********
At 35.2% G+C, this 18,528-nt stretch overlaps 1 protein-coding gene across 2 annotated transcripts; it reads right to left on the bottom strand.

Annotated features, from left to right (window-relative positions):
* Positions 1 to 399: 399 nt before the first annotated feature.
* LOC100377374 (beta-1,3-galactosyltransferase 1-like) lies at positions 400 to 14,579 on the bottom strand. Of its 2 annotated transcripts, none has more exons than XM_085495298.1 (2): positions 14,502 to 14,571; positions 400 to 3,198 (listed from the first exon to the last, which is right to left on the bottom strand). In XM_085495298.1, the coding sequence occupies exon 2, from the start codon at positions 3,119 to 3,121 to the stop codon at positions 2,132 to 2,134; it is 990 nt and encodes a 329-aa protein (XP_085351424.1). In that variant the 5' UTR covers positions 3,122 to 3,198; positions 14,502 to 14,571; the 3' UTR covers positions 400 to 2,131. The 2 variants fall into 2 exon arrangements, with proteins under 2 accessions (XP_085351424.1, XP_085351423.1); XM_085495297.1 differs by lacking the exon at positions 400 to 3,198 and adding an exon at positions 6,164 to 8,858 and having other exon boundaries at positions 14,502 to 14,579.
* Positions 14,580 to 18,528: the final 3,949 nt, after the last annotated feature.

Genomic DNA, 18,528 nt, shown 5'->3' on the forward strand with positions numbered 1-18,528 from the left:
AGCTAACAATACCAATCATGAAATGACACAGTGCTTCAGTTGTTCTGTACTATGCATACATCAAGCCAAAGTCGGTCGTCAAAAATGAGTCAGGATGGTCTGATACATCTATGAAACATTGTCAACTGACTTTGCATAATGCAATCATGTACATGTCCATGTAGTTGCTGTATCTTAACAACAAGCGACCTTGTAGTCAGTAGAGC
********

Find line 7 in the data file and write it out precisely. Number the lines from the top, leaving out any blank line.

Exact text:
AGCTAACAATACCAATCATGAAATGACACAGTGCTTCAGTTGTTCTGTACTATGCATACATCAAGCCAAAGTCGGTCGTCAAAAATGAGTCAGGATGGTCTGATACATCTATGAAACATTGTCAACTGACTTTGCATAATGCAATCATGTACATGTCCATGTAGTTGCTGTATCTTAACAACAAGCGACCTTGTAGTCAGTAGAGC